hmmm … I’d really love to have a source for this claim, especially as regards camels (the Nero claim is possibly in the same section). I strongly suspect Theophrastus’ plants tome (9.20 or so), but there doesn’t seem to be a copy available on the web. I’m pretty sure it doesn’t refer to camels and I honestly can’t recall ever reading of the ancient Greeks keeping camels around …

UPDATE (an hour or so later) … tip o’ the pileus to JR Strang who pointed me to an online source for Theophrastus’ plants thing at the Open Library (very useful; not sure how I missed this) … 9.20.2  f was indeed the section of interest and via the Loeb is:

The root of thapsia has emetic properties : and,
if one retains it, it purges both upwards and down-
wards. It is also able to remove bruises : and it
restores other contusions to a pale colour. Its
juice is stronger and purges both upwards and
downwards : the seed is riot used. It grows especially
in Attica, but also in other places : the cattle of the
country do not touch it, but imported cattle feed on
and perish of diarrhoea.

Here’s the source

I can’t seem to get the Greek here on my netbook, but the word used is ‘bosketai’ which usually refers to cattle but in theory could be any ‘grazing beast’. Even so, I don’t think ‘camel’ is a likely candidate in Attica. JR Strang also just alerted us to the Nero passage coming from Pliny NH 13.43-125-126 (via Lacus Curtius):

quibusdam tamen morbis auxiliari dicunt medici permixtam aliis, item alopeciis suggillatisque ac liventibus, ceu vero remedia desint, ut scelera non tractent. sed ista praetexunt noxio instrumento, tantumque inpudentiae est, ut venenum artis esse persuadeant. thapsia in Africa vehementissima. quidam caulem incidunt per messes et in ipsa excavant radice, quo sucus confluat, arefactumque tollunt.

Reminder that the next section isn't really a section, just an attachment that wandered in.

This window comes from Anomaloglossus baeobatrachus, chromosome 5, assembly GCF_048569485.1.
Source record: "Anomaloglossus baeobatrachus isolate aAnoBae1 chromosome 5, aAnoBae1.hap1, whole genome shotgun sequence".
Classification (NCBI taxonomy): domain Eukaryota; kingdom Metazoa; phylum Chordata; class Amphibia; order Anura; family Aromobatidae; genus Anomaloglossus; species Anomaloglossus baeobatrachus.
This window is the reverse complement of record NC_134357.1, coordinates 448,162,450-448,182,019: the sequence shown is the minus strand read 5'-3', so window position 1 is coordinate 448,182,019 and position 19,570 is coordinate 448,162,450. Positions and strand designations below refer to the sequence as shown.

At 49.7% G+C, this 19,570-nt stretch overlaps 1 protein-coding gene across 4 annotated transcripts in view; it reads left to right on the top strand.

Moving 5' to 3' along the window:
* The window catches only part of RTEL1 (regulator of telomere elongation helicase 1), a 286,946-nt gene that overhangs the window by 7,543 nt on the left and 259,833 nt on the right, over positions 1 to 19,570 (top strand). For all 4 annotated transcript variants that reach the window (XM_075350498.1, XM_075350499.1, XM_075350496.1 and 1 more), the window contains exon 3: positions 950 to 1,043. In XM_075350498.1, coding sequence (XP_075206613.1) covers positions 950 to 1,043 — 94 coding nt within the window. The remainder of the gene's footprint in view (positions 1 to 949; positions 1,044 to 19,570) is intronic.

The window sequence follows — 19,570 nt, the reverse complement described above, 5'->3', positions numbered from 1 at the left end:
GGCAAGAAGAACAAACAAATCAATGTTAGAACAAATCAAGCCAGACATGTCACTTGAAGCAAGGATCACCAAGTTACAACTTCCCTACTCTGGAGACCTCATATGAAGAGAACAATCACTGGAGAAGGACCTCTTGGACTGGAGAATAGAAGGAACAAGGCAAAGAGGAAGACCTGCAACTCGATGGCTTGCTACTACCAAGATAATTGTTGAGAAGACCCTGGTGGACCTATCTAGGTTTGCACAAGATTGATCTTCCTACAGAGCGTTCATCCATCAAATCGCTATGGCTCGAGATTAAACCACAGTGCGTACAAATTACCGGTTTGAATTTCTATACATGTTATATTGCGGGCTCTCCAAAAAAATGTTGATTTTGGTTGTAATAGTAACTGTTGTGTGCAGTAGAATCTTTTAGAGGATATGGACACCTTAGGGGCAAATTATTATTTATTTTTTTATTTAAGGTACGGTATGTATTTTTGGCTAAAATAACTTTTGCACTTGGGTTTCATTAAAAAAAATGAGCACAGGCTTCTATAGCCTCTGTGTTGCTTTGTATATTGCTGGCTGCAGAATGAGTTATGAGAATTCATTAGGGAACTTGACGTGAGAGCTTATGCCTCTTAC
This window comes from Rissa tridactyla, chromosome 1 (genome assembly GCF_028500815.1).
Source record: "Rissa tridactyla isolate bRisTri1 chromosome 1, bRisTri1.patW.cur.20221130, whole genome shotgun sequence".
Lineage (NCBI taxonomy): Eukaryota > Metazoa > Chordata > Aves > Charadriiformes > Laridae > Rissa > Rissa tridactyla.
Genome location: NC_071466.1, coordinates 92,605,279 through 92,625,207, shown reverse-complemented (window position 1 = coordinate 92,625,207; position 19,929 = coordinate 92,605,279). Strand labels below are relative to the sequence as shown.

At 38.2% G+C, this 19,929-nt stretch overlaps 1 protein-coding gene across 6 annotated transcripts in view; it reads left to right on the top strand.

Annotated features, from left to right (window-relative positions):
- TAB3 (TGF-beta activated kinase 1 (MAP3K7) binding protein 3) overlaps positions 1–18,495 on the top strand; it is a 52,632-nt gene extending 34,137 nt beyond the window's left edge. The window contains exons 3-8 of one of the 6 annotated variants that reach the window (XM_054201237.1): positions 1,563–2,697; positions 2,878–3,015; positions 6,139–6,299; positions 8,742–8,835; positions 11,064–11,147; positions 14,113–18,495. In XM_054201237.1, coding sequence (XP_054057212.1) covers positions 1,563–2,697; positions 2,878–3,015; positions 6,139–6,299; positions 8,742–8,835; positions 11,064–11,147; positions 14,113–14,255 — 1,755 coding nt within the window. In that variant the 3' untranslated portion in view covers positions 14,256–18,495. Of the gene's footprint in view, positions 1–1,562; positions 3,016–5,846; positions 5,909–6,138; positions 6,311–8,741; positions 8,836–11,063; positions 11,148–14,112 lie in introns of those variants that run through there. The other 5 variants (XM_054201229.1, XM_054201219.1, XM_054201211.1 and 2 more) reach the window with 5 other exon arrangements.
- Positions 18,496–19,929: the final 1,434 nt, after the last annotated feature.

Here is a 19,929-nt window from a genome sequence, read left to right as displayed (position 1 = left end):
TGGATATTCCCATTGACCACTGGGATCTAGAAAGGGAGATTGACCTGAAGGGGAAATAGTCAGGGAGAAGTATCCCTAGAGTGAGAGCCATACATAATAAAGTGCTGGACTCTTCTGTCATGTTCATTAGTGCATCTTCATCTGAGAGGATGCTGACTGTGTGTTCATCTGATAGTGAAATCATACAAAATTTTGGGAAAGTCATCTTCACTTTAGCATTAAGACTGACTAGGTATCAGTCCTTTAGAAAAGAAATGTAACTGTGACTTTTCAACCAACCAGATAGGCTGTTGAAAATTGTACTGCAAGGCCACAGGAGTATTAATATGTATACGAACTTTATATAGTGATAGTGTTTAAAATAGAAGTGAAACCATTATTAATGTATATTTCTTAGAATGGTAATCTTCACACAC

alii folia, caulem, radicem tundunt in pila et sucum in sole coactum dividunt in pastillos. Nero Caesar claritatem ei dedit initio imperi, nocturnis grassationibus converberata facie inlinens id cum ture ceraque et secuto die contra famam cutem sinceram circumferens. ignem ferulis optime servari certum est easque in Aegypto praecellere.

… in case you’re not up to speed in your Latin, the skinny here is that Nero apparently was a sort of ‘sleepwalker’ and got into trouble while sleeping, which resulted, apparently in assorted beatings from ne’er-do-wells and would use a mixture of this thapsia, wax, and other things which apparently cleared things up over night!

Blurbum Romanum

Tip o’ the pileus to Nigel Webb (via Twitter) for pointing us to an item on the history of book blurbs at The Millions … inter alia, of course, there’s the link to ancient Rome:

If you needed beach reading in ancient Rome, you’d probably head down to the Argiletum or Vicus Sandaliarium, streets filled with booksellers roughly equivalent to London’s Paternoster Row. But how to know which books would make your soul shriek with delight? There was no Sunday Times; newspaper advertising didn’t catch on for another 1,700 years, and neither did professional book reviewers. Aside from word of mouth, references in other books, and occasional public readings, browsers appear to have been on their own.